Advanced Micro Devices on Friday said it would take further actions, which could include facility closures, to cut costs as it restructures in an effort to return to profitability.
The further cost reduction efforts are expected to result mainly from consolidations of facilities as the company tries to merge operations, said Drew Prairie, an AMD spokesman.
AMD originally reported the additional cost-cutting measures in a filing on Thursday with the U.S. Securities and Exchange Commission.
The cost reduction efforts will result in additional charges during the remainder of fiscal 2009 and beyond, though AMD couldn’t estimate the exact amount. The efforts will not have a significant material impact on AMD’s operations, the company said in the filing.
Prairie declined to comment on whether the cost cutting would include further headcount reduction, which have been a part of AMD’s past restructuring efforts. In January, the company said it would shed 1,100 jobs and cut salaries.
The actions are part of AMD’s effort to reduce costs to reach break even by the end of the year. Battered by consecutive quarterly losses, AMD has seen demand for chips fall during the recession. It has joined other chip companies, including Intel and Texas Instruments, that are struggling due to constrained budgets and a slowdown in PC demand.
In its filing with the SEC, AMD said it is taking US$50 million in charges related to cost-cutting efforts during the fiscal first quarter of 2009. It includes $23 million in charges related to layoffs during the first fiscal quarter of 2009. The remaining $27 million in charges relate to contract and program termination, and exit costs for facility site consolidations and closures.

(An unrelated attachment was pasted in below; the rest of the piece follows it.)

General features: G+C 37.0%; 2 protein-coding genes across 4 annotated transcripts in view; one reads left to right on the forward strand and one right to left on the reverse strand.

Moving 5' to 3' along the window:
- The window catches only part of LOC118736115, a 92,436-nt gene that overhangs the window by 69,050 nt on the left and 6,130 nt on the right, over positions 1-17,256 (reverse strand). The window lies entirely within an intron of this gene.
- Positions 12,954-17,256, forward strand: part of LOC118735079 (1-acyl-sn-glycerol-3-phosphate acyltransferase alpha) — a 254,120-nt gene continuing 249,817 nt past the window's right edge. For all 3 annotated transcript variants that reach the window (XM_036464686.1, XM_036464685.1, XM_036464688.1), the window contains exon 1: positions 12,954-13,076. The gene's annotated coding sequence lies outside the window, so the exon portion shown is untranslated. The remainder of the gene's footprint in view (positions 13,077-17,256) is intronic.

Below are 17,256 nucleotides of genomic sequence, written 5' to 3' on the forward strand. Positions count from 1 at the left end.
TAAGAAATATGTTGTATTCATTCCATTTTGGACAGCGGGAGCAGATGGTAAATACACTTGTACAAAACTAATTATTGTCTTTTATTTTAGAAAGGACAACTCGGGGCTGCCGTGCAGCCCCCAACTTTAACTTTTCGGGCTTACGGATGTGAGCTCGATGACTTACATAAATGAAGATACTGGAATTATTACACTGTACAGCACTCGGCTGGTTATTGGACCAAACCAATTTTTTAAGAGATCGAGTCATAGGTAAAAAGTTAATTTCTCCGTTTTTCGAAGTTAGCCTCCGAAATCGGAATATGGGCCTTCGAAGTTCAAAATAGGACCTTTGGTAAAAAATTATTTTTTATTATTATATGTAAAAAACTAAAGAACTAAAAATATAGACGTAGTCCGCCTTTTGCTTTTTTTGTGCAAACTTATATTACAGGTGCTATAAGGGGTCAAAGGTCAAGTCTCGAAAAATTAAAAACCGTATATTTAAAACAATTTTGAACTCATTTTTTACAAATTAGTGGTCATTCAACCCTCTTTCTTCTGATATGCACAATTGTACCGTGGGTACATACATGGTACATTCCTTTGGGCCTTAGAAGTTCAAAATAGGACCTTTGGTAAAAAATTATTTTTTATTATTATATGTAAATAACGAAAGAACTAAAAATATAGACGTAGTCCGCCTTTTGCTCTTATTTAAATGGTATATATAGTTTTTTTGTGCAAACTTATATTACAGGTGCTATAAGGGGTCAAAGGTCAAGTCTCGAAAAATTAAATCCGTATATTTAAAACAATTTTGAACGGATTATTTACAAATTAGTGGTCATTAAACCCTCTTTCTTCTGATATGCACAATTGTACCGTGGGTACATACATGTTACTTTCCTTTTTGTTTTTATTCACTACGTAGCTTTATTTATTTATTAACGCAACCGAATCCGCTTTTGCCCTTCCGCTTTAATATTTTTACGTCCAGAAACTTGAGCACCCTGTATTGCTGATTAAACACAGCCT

In an earlier filing on Dec. 28 with the SEC, AMD said it would take charges in the first half of fiscal 2009 resulting from cost-cutting actions, though it could not estimate the amount at the time.
AMD is set to announce its first quarter results for fiscal 2009 on April 21. The company is trying its best to bring operating expenses in line with the revenue, but it could have a tough time, said Dunham Winoto, senior analyst for semiconductors at financial analyst firm Avian Securities.
The spin-off of manufacturing assets and debt of about $1.1 billion to GlobalFoundries will help reduce costs, but the ATI acquisition will continue to be a burden as competition in the graphics market with Nvidia and Intel heats up, he said.
AMD last month spun off its manufacturing operations into GlobalFoundries, a separate company, formed as a joint venture with Abu Dhabi investment firm Advanced Technology Investment Company. AMD holds a 34.2 percent stake in the new company.
AMD had a limited vision of how the recession would affect them, so cost-structure adjustments are coming on the fly, Winoto said. Intel made staff cuts and other adjustments years ago to align its cost structure so it is in better shape, he said. That has helped Intel be in a better position to deal with the recession compared to AMD.
But AMD hopes to balance its operating expenses with revenue soon, as early as the third quarter of 2009, Winoto said. Spinning off the chip manufacturing efforts and the debt from is a positive step, and other adjustments including staff cuts should help bring the company closer to breaking even.